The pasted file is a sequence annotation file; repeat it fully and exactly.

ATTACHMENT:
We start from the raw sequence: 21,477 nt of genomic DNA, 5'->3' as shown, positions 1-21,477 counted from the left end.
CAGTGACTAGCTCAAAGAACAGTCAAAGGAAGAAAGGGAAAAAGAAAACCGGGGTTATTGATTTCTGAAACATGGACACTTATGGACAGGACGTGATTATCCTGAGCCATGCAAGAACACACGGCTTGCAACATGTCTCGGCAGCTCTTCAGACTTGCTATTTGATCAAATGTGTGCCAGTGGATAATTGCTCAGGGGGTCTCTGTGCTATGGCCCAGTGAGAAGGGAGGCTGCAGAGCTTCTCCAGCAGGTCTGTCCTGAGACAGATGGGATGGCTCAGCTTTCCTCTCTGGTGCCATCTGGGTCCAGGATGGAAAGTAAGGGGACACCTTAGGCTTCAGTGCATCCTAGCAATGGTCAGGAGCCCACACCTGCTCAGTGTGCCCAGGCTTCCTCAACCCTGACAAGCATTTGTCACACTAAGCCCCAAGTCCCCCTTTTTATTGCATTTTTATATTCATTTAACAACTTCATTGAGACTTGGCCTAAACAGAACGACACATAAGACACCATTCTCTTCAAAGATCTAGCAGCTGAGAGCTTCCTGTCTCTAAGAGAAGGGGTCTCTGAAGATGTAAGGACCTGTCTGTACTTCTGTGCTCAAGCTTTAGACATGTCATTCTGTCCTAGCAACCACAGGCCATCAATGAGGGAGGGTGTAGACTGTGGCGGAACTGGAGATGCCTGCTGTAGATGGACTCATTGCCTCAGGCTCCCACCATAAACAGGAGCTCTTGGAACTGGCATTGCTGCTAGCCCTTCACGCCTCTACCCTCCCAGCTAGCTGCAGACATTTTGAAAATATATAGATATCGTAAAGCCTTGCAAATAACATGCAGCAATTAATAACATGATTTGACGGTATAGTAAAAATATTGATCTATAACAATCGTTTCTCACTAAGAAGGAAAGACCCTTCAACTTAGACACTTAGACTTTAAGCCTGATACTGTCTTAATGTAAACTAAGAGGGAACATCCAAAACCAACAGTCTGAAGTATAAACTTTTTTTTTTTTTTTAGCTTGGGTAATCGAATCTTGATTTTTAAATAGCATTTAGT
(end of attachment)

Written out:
We start from the raw sequence: 21,477 nt of genomic DNA, 5'->3' as shown, positions 1-21,477 counted from the left end.
CAGTGACTAGCTCAAAGAACAGTCAAAGGAAGAAAGGGAAAAAGAAAACCGGGGTTATTGATTTCTGAAACATGGACACTTATGGACAGGACGTGATTATCCTGAGCCATGCAAGAACACACGGCTTGCAACATGTCTCGGCAGCTCTTCAGACTTGCTATTTGATCAAATGTGTGCCAGTGGATAATTGCTCAGGGGGTCTCTGTGCTATGGCCCAGTGAGAAGGGAGGCTGCAGAGCTTCTCCAGCAGGTCTGTCCTGAGACAGATGGGATGGCTCAGCTTTCCTCTCTGGTGCCATCTGGGTCCAGGATGGAAAGTAAGGGGACACCTTAGGCTTCAGTGCATCCTAGCAATGGTCAGGAGCCCACACCTGCTCAGTGTGCCCAGGCTTCCTCAACCCTGACAAGCATTTGTCACACTAAGCCCCAAGTCCCCCTTTTTATTGCATTTTTATATTCATTTAACAACTTCATTGAGACTTGGCCTAAACAGAACGACACATAAGACACCATTCTCTTCAAAGATCTAGCAGCTGAGAGCTTCCTGTCTCTAAGAGAAGGGGTCTCTGAAGATGTAAGGACCTGTCTGTACTTCTGTGCTCAAGCTTTAGACATGTCATTCTGTCCTAGCAACCACAGGCCATCAATGAGGGAGGGTGTAGACTGTGGCGGAACTGGAGATGCCTGCTGTAGATGGACTCATTGCCTCAGGCTCCCACCATAAACAGGAGCTCTTGGAACTGGCATTGCTGCTAGCCCTTCACGCCTCTACCCTCCCAGCTAGCTGCAGACATTTTGAAAATATATAGATATCGTAAAGCCTTGCAAATAACATGCAGCAATTAATAACATGATTTGACGGTATAGTAAAAATATTGATCTATAACAATCGTTTCTCACTAAGAAGGAAAGACCCTTCAACTTAGACACTTAGACTTTAAGCCTGATACTGTCTTAATGTAAACTAAGAGGGAACATCCAAAACCAACAGTCTGAAGTATAAACTTTTTTTTTTTTTTTAGCTTGGGTAATCGAATCTTGATTTTTAAATAGCATTTAGT